KONOPÁSEK, Z. (2008): Expertíza a politika životního prostředí: Případ projektu Natura 2000 [Expertise and the politics of environmentalism: The case of Natura 2000]. CTS Research Reports, CTS-08-02. Praha: CTS. Available at http://www.cts.cuni.cz::::
As sociologists interested in the relationships between expert knowledge and policy making we have studied in detail the processes of implementation of European directives on natural habitats, wild fauna and flora (92/43/EEC) nad on conservation of wild birds (79/409/EEC) in the Czech republic - i.e., the preparation and implemenation of so called Natura 2000. We have focused on diverse practices of expert mapping of the Czech nature, on how national lists of Sites of Community Importance were produced and on how the preparation of these lists was consulted with the public. We also observed how Natura 2000 was shaped by various actors in various ways, so that it could be connected to various plans, projects and trajectories (beyond the plan of Natura 2000 itself). As a result, a number of compromises were incorporated into the project - compromises which were often regarded as problematic, but which, at the same time, made Natura 2000 an object that could be reasonably shared (and supported) by environmentalists, naturalists, policy makers, activists and scientists from various fields. In comparison to, e.g., France, the implementation of Natura 2000 in the Czech Republic passed through smoothly, without major political controversies and as originally intended, i.e., as an exclusively expert driven project. To explain this we offer some insights into different political cultures in the Czech Republic and Western Europe, including specific contexts of the Czech accession process to the EU and its impact on political culture. Our close study of how the Czech nature was mapped and how so called national lists were established reveals that these processes were not completely apolitical and purely expert-driven. We have described a number of particular interests, political calculations, EU-related concerns, organisational contexts etc. intervening into the seemingly purely scientific methods and viewpoints. However, we have also shown that these non-scientific elements often did not work against the scientific quality of the project, but rather reinforced it. For instance, some administrative interventions strengthened the quality of scientific data - as their unintended by-product. Thus, we now better and more realistically understand what it means when we say that a project is purely expert-driven. It means usually something slightly different than to proceed strictly apolitically, but on the other hand it does not mean that expert perspectives are made secondary or even irrelevant.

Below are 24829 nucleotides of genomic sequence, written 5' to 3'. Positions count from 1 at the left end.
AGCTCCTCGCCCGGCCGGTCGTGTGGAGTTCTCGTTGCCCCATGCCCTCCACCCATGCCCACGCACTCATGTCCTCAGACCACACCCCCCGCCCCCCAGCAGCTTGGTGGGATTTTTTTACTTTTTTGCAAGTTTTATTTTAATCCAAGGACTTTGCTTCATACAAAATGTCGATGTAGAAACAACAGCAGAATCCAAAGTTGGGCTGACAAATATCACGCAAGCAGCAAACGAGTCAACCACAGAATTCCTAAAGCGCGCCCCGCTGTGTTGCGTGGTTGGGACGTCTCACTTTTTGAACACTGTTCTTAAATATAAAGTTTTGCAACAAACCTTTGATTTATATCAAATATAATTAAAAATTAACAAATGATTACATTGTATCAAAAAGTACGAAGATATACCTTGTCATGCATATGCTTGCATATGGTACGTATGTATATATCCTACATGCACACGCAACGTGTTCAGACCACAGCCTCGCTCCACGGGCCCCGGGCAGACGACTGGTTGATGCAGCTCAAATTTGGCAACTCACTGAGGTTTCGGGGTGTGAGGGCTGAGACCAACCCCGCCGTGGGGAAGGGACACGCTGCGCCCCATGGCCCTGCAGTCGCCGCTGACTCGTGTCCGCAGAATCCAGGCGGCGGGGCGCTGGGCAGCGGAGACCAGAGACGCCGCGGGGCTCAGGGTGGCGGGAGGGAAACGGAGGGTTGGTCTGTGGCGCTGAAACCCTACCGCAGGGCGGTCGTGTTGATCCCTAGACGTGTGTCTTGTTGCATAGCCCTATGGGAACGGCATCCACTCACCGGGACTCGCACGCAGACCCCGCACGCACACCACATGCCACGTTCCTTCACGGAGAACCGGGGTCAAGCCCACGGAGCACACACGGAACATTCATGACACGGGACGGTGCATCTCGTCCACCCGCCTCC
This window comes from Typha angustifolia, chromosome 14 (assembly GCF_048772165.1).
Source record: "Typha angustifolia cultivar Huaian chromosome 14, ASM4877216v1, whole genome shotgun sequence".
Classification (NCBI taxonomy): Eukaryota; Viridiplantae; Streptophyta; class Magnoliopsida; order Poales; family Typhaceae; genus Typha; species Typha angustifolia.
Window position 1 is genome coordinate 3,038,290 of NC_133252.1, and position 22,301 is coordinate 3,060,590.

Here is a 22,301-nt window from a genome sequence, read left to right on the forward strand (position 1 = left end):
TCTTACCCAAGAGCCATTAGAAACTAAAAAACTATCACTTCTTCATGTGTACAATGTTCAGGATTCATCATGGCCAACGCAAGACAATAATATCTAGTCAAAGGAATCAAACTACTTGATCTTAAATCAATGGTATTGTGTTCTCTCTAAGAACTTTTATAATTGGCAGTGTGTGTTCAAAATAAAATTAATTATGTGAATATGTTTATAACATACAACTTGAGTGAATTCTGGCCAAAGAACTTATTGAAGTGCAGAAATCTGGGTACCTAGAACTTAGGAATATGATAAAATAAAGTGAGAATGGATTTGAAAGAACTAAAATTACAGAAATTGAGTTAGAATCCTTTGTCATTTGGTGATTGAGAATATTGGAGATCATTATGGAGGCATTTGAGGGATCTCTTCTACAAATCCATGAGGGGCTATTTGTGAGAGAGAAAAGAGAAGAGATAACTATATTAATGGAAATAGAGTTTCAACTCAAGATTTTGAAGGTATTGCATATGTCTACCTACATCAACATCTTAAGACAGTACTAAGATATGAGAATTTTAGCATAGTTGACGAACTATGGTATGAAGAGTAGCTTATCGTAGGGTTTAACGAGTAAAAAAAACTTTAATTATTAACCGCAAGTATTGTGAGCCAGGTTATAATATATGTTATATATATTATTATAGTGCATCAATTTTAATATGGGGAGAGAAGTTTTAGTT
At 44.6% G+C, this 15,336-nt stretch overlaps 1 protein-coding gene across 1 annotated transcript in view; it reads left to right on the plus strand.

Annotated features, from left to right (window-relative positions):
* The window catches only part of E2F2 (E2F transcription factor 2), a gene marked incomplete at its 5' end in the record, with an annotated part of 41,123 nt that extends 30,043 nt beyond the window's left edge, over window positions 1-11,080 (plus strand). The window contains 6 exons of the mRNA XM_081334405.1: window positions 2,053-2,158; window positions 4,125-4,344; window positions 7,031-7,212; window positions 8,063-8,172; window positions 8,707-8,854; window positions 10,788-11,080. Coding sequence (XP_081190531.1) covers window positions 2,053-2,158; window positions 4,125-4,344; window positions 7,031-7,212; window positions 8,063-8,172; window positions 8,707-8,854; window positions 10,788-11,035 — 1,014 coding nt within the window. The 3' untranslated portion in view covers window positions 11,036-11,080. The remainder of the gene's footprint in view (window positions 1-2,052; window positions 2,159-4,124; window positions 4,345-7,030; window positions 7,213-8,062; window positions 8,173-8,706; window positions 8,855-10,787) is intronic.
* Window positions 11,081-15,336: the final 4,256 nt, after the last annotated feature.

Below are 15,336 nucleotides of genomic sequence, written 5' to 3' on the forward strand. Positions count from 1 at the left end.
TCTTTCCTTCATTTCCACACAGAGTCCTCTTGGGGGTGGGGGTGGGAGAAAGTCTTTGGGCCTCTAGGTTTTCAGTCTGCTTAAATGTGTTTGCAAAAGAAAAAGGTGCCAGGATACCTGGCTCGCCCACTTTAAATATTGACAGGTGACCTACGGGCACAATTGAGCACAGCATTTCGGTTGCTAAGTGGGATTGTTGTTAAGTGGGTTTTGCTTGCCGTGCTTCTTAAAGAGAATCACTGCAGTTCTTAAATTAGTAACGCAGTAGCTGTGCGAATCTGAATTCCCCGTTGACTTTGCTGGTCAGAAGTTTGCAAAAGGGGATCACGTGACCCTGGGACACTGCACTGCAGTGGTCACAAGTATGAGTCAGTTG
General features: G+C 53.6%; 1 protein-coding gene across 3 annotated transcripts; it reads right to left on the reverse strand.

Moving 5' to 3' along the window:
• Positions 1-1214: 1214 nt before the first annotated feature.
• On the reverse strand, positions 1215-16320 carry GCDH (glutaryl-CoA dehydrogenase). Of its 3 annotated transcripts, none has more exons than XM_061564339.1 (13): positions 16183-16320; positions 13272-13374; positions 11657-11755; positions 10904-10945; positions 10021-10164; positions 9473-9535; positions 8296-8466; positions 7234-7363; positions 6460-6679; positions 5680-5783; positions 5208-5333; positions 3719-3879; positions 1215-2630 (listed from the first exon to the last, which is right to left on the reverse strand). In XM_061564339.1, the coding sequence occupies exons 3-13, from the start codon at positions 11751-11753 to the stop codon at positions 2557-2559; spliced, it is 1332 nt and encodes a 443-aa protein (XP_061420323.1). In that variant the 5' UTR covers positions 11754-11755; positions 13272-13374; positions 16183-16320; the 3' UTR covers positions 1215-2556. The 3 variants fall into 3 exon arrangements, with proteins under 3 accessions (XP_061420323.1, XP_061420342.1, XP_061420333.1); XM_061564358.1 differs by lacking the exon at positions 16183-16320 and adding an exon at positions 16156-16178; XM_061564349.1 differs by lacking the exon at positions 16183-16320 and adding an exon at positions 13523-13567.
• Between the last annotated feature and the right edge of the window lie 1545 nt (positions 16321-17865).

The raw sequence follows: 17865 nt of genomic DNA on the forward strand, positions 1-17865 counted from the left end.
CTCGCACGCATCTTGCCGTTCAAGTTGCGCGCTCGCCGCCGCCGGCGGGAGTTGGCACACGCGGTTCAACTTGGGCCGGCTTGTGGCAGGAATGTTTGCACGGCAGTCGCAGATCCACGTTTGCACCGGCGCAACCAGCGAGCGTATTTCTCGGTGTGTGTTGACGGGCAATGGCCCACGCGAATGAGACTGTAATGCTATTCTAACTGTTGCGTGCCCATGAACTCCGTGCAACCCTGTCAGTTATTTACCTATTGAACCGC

WATERTON, C. (2007): Od terénu k představám: Klasifikace přírody a vytváření Evropy [From field to fantasy: Classifying nature, constructing Europe]. Biograf, (43-44): 3-32 - translated by Zdeněk Konopásek::::
This paper sets out some observations on the making, and use, of contemporary classifications of nature in the context of a simultaneous and on-going "making" of Europe. It looks in particular at two classifications, one of British vegetation communities and the other of European "biotopes" (a concept that closely relates to natural or semi-natural "habitats") – respectively, the UK National Vegetation Classification (NVC) and the EU CORINE Biotopes Classification. It investigates aspects of the relationship between these two classifications which has come about through their use in a European conservation policy. The CORINE Biotopes classification, in particular, represents a new ordering of nature in a very active sense: it is a good example of a "working archive", and is intimately tied into policy decisions at many levels in Europe. The paper addresses questions as to how contemporary classifications are being made and used, and whether certain tacit understandings and conceptual frameworks "built in" to them reflect back upon the world at a later stage. It argues that these classifications do not always simply reflect the assumptions and understandings built into them: once in the policy domain, they are not as "reversible" as that. Their categories quickly become unstable, mutating and interacting in sometimes unpredictable ways. The two classifications, through their relationship with policy, have a jointly evolving history. The continual renewal of meaning attached to classes within these classifications appears to reflect outwards rather than inwards – in chorus with the broader social and political context, rather than reflecting the condition of their making. In their evolving forms, they illustrate very well the complex nature of the dynamic between unity and diversity, centre and periphery, that lies at the heart of the European Union.
Translated from WATERTON, C. (2002): From field to fantasy: Classifying nature, constructing Europe. Social Studies of Science, 32 (2): 177-204
KONOPÁSEK, Z. (2007): The language metaphor in sociology - two different trajectories. In: A. Wittwer, E. Kut, V. Pliska & G. Folkers, eds.: Approaching scientific knowledge: Metaphors and models. Zurich: Collegium Helveticum. Pp. 35-42::::